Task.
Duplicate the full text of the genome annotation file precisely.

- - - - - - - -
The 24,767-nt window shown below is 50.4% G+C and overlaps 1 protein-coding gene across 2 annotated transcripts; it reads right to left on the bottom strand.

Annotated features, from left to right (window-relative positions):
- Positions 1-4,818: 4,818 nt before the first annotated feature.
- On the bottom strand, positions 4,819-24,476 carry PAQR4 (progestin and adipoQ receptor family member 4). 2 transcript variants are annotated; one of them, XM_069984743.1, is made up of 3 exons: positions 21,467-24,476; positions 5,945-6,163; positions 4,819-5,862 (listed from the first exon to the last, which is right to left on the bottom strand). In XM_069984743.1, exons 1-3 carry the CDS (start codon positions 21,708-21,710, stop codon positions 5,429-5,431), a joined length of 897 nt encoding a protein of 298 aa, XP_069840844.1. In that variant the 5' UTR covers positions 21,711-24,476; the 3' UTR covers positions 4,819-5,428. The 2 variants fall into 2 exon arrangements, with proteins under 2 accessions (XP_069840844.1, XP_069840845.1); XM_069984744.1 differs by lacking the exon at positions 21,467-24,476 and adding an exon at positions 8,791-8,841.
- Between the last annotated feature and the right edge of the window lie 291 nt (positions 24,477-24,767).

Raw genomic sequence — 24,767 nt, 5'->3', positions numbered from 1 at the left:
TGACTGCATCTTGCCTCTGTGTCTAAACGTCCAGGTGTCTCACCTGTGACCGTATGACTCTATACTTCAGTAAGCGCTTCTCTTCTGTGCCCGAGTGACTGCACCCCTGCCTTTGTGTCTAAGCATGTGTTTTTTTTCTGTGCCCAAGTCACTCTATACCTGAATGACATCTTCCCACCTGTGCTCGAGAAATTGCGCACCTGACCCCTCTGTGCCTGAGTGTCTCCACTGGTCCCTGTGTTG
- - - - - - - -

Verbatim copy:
The 24,767-nt window shown below is 50.4% G+C and overlaps 1 protein-coding gene across 2 annotated transcripts; it reads right to left on the bottom strand.

Annotated features, from left to right (window-relative positions):
- Positions 1-4,818: 4,818 nt before the first annotated feature.
- On the bottom strand, positions 4,819-24,476 carry PAQR4 (progestin and adipoQ receptor family member 4). 2 transcript variants are annotated; one of them, XM_069984743.1, is made up of 3 exons: positions 21,467-24,476; positions 5,945-6,163; positions 4,819-5,862 (listed from the first exon to the last, which is right to left on the bottom strand). In XM_069984743.1, exons 1-3 carry the CDS (start codon positions 21,708-21,710, stop codon positions 5,429-5,431), a joined length of 897 nt encoding a protein of 298 aa, XP_069840844.1. In that variant the 5' UTR covers positions 21,711-24,476; the 3' UTR covers positions 4,819-5,428. The 2 variants fall into 2 exon arrangements, with proteins under 2 accessions (XP_069840844.1, XP_069840845.1); XM_069984744.1 differs by lacking the exon at positions 21,467-24,476 and adding an exon at positions 8,791-8,841.
- Between the last annotated feature and the right edge of the window lie 291 nt (positions 24,477-24,767).

Raw genomic sequence — 24,767 nt, 5'->3', positions numbered from 1 at the left:
TGACTGCATCTTGCCTCTGTGTCTAAACGTCCAGGTGTCTCACCTGTGACCGTATGACTCTATACTTCAGTAAGCGCTTCTCTTCTGTGCCCGAGTGACTGCACCCCTGCCTTTGTGTCTAAGCATGTGTTTTTTTTCTGTGCCCAAGTCACTCTATACCTGAATGACATCTTCCCACCTGTGCTCGAGAAATTGCGCACCTGACCCCTCTGTGCCTGAGTGTCTCCACTGGTCCCTGTGTTG